Subscribe

Avoid checking account disaster over the holidays

Shopping for gifts can easily lead to an overdraft error in your checking account. But you can sidestep disaster with a bit of smart tech and even smarter shopping. 

  • close
    Shoppers carry bags as they cross a pedestrian walkway near Macy's in Herald Square, in New York.
    Bebeto Matthews/AP/File
    View Caption
  • About video ads
    View Caption
of

It’s the most wonderful time of the year to shop for gifts. But if you’re not careful, you could receive an unwelcome surprise: an overdraft error in your checking account. Here’s how technology plus smart shopping can keep you from spending your way into the red.

Sign up for mobile banking alerts

Many banks and credit unions can send a text message if your balance drops below a level that you set. If your institution offers the service, take advantage of it.

Text alerts can also help you quickly spot other account problems, such as unauthorized charges or direct deposits gone haywire.

Understand your overdraft protection options

Say you make a debit card purchase that causes your balance to dip below zero. Your financial institution still may approve the transaction, if you’ve given them permission. But the institution would probably charge an overdraft fee, sending your already-negative balance even further below zero. The national median is $34 per overdraft.

To avoid the fee, consider opting out of overdraft coverage. The drawback? A debit card purchase would be declined if funds weren’t available in your account, and that could be embarrassing at the checkout counter. But at least you wouldn’t be charged an overdraft fee for the transaction.

Keep tabs on your balance, however. While you can opt out of overdraft coverage for debit swipes, the bank doesn’t need your permission to cover checks or automatic payments that cause your balance to dip below zero — and that can still trigger an overdraft fee.

You can also avoid overdrafts by selecting a linked account, such as a savings account or line of credit, to serve as a backup. Your bank or credit union would transfer money from the backup account to your checking account if you overspent. Some institutions charge a transfer fee of about $10, but that’s still lower than overdraft fees.

Consider prepaid cards

Patrice Williams, the author of “Looking Fly on a Dime,” a budget guide to thrift-shop fashion, isn’t worried about overdraft fees on her checking account, because she plans to use a prepaid debit card for her holiday spending. “I know how dangerous it can be to just swipe my debit card and possibly overspend,” she says.

“Instead, I buy prepaid debit cards. If I know my budget is $500 for the holiday season, then I add $500 to the card. Since it’s prepaid, there’s no way I can overspend,” Williams says.

Because prepaid cards aren’t linked to your checking account, you’ll avoid overdraft fees. But they can come with fees of their own, such as purchase fees and fees to add cash to the card.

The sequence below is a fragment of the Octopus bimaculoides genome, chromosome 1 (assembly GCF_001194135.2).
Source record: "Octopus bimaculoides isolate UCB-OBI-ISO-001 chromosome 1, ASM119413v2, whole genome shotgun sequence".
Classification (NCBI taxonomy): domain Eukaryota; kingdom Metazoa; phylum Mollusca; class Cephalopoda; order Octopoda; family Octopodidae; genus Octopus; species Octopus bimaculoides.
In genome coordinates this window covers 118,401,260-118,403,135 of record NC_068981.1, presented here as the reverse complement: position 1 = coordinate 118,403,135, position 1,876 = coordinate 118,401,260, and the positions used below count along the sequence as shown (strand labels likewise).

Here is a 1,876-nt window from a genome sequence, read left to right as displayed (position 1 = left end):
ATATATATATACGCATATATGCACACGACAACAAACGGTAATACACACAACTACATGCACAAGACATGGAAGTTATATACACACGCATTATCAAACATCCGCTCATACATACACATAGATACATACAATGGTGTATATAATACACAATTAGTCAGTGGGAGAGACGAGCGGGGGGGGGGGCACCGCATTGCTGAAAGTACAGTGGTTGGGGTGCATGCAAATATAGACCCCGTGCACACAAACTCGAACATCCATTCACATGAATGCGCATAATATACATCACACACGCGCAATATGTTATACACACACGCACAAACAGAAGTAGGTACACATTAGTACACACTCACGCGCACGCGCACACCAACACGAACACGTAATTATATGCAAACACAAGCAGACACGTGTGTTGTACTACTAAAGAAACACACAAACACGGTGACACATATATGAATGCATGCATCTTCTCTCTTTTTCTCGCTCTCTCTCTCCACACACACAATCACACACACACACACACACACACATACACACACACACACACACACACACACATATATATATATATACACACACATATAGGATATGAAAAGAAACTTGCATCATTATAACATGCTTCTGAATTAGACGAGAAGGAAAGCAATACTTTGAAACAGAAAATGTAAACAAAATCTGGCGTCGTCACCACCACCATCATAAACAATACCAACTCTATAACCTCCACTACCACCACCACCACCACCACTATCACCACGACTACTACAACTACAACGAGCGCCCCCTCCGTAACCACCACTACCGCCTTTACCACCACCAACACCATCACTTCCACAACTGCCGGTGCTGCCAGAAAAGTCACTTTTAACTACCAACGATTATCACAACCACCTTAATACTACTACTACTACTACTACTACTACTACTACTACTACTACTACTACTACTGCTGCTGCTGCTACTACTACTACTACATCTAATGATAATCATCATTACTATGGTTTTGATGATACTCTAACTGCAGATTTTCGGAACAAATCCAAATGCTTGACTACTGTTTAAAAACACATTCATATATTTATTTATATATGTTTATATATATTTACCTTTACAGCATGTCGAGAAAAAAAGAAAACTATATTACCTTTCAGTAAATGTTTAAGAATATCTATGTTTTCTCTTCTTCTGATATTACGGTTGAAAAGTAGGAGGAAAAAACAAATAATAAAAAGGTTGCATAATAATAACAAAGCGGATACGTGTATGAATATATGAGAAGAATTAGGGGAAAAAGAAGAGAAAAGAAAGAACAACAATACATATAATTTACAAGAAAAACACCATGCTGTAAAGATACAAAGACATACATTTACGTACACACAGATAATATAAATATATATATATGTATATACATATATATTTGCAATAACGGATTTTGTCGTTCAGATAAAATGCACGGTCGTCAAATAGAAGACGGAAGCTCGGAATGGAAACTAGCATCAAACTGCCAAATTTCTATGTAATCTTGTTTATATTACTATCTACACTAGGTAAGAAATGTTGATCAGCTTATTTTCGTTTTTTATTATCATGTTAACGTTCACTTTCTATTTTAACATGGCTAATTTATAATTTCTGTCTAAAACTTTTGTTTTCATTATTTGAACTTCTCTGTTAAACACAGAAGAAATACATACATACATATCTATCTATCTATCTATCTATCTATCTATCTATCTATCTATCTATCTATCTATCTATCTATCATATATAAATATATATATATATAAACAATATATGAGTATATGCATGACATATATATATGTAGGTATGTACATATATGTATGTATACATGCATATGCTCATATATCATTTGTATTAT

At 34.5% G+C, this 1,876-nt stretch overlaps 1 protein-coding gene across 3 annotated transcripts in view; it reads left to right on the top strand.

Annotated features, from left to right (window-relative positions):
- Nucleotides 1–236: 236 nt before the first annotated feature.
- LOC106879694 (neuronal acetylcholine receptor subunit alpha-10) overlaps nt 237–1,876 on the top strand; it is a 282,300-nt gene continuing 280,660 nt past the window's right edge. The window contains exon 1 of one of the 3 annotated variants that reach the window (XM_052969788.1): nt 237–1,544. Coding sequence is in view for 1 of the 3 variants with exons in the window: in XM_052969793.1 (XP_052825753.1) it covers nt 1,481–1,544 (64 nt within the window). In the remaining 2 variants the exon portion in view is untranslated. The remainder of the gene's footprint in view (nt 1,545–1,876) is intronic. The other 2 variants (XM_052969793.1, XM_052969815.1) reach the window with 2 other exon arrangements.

Curb impulse buys

You can avoid unplanned purchases by creating a holiday shopping list of what you plan to buy and how much each item costs. If you think you won’t be able to resist a surprise sale, such as a Black Friday deal, add a budget line item for last-minute buys.

You also can try using a mobile financial app, such as Mint or Level Money, while you shop. It can help you keep track of your spending in real time, so you’ll know how much money you have left. If you’re shopping and see something you want to buy but didn’t budget for, slow the urge to splurge by telling yourself you may “get it later, just not now.”

These tips can help make sure your checking account balance stands up to your shopping. An account that stays out of the red is one you can enjoy long after the holidays are over.

Margarette Burnette is a staff writer at NerdWallet, a personal finance website. Email: mburnette@nerdwallet.com. Twitter: @margarette.

This article was written by NerdWallet and was originally published by USA Today.

The article Dodge Checking-Account Disaster Over the Holidays originally appeared on NerdWallet.

The Christian Science Monitor has assembled a diverse group of the best personal finance bloggers out there. Our guest bloggers are not employed or directed by the Monitor and the views expressed are the bloggers' own, as is responsibility for the content of their blogs. To contact us about a blogger, click here. To add or view a comment on a guest blog, please go to the blogger's own site by clicking on the link in the blog description box above.

About these ads
Sponsored Content by LockerDome
 
 
Make a Difference
Inspired? Here are some ways to make a difference on this issue.
FREE Newsletters
Get the Monitor stories you care about delivered to your inbox.
 

We want to hear, did we miss an angle we should have covered? Should we come back to this topic? Or just give us a rating for this story. We want to hear from you.

Loading...

Loading...

Loading...

Save for later

Save
Cancel

Saved ( of items)

This item has been saved to read later from any device.
Access saved items through your user name at the top of the page.

View Saved Items

OK

Failed to save

You reached the limit of 20 saved items.
Please visit following link to manage you saved items.

View Saved Items

OK

Failed to save

You have already saved this item.

View Saved Items

OK